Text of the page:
Every year tens of thousands of containers of production material destined for Volvo Cars factories are carried across the world’s oceans on container ships. From now on, most of these seafaring journeys are made with renewable fuel instead of traditional fossil fuel.
The first global car maker to announce such a switch, Volvo calculates it will achieve an immediate reduction in fossil CO2 emissions from intercontinental ocean freight by 55,000 tonnes over a year. Due to the renewable fuel, CO2 emissions are reduced by at least 84% (Well-to-Wake, WTW) compared to fossil fuel. The reduction is equivalent to the CO2 emissions of a full truck driving around the equator about 1,200 times.
The fuel used is Fatty Acid Methyl Esters (FAME) (biodiesel) and is based on renewable and sustainable sources, mainly waste cooking oil. No feedstock related to palm oil or palm oil production is used.
Volvo will use renewable fuel for inbound ocean container transports of production material destined for manufacturing plants based in Europe and the Americas, as well as all spare parts distribution made globally by ocean container transports.
Renewable fuel is not the end game for removing CO2 from the world’s ocean freight needs. Yet this initiative shows that we can act now and implement solutions that achieve significant results during the wait for long-term technological alternatives.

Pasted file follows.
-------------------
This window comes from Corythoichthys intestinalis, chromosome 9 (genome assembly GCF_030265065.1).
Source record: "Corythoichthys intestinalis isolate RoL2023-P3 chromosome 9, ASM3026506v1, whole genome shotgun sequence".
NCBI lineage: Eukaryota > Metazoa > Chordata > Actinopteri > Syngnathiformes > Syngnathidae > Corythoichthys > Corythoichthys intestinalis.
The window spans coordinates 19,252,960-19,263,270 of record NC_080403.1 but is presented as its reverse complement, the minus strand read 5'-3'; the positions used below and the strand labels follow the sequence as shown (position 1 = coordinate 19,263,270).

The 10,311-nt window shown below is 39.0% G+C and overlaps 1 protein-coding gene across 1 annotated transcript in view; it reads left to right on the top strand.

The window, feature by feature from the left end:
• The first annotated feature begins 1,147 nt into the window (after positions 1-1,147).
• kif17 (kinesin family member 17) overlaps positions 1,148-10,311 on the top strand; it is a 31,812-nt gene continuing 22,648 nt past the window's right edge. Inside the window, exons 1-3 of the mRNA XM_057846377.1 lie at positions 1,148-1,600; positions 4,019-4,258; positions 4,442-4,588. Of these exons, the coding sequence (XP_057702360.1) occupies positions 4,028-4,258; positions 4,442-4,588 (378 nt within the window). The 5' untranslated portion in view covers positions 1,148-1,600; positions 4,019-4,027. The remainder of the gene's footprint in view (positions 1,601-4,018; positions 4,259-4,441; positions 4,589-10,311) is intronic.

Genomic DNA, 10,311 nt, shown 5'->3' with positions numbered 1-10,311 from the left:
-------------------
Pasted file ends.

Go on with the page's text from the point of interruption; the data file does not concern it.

We don’t view this initiative as a competitive advantage. On the contrary, we want to spark other car makers into action as well, to increase demand for carbon efficient ocean transports and to establish renewable fuels as a mid-term solution that works. We all have a responsibility to act.—Javier Varela, Chief Operating Officer and Deputy CEO
Volvo Cars has been working on this initiative together with its logistics partners Maersk, Kuehne+Nagel and DB Schenker. These logistics service providers have from 1 June 2023 switched to renewable fuel for equivalent energy needed for all container transports done for Volvo Cars.
When renewable fuel is not available on a specific shipment, the renewable fuel allocation is instead used by the logistics partner for another customer’s route elsewhere, so the overall cut in fossil fuel use is kept on par with actual use in container vessels. The methodology, called mass-balancing, is third-party audited regularly. The renewable fuel itself is certified and not produced in competition with food crops. It is therefore sustainable in accordance with the EU Renewable Energy Directive.